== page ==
The world is in the throes of perpetual and permanent crisis – political, financial, ethical, health. Leadership, says Harvard University’s Ronald Heifetz, is both the problem and solution. It’s dangerous work and there are no easy answers, but it can be taught and done well.
Part of the challenge is fuzzy understanding of leadership versus authority. They are not one and the same; they may even be mutually exclusive. Authority is given to provide order, direction and protection while leadership centers on creating distress and disturbing the status quo, explains Heifetz, co-creator of the groundbreaking Adaptive Leadership model and founding director of the Kennedy School of Government’s Center for Public Leadership. The trick is to discern when to assert authority and when to lead, and that’s not as simple as it sounds.
The role of those who lead is ever-evolving, he argues. Their job is to “help people face reality and mobilize them to make change.”
Let’s face it: reality bites and change can be painful. “Exercising leadership generates resistance – and pain. People are afraid they will lose something worthwhile. They’re afraid they’re going to have to give up something they’re comfortable with,” says Heifetz, whose seminal book, Leadership Without Easy Answers (Belknap/Harvard Business Review Press), rocketed him and his leadership theories to prominence.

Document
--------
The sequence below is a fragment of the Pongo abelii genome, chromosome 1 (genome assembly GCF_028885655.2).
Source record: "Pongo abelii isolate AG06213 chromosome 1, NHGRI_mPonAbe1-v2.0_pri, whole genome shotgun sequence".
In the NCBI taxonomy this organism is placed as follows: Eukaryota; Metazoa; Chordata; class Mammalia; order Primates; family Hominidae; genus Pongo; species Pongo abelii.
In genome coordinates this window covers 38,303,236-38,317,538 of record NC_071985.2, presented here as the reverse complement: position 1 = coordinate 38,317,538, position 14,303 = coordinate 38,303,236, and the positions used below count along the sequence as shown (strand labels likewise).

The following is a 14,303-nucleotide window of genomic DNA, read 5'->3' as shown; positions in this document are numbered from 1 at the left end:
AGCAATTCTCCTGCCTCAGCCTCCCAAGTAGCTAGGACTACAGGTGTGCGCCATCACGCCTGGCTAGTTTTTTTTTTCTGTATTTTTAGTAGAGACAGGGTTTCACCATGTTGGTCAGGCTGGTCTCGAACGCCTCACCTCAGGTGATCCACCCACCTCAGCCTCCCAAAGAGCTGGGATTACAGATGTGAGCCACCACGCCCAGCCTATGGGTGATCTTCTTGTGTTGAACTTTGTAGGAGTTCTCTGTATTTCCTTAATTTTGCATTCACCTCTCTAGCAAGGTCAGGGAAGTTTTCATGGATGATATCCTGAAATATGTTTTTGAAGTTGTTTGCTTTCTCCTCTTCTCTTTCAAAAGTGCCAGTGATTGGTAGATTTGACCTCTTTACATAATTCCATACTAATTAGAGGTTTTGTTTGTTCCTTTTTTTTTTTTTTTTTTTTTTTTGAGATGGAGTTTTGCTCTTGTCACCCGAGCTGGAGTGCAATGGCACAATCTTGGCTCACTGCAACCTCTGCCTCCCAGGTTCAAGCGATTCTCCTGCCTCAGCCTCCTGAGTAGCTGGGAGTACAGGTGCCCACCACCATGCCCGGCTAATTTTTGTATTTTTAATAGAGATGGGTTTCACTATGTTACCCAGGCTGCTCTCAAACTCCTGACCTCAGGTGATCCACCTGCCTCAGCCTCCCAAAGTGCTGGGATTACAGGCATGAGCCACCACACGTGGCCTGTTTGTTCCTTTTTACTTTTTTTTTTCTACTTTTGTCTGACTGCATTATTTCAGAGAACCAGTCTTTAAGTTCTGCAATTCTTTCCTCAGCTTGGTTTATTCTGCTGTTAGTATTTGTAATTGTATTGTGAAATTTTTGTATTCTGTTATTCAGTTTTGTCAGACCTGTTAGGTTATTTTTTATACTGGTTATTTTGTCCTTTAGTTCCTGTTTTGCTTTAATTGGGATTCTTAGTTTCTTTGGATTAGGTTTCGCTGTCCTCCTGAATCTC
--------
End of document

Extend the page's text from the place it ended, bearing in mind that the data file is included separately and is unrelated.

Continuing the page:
It’s this candidness about the definition of leadership and what it demands that make Heifetz and his authentic approach to teaching it so compelling. He’s one of the world’s leading authorities on the subject for good reason. His Harvard course – “Exercising Leadership” – is legendary for its popularity with students and its influence on their careers. Outside the classroom, Heifetz’s hands-on lectures and workshops with executives and government leaders from around the world are equally impactful as he brings them to the edge of truly understanding the difference between leadership and authority. It’s a taxing experience, but it’s also a life- and career-altering one.
The world is hungry for more and better leaders. A thorough understanding of Heifetz’s work increases the likelihood you will be one.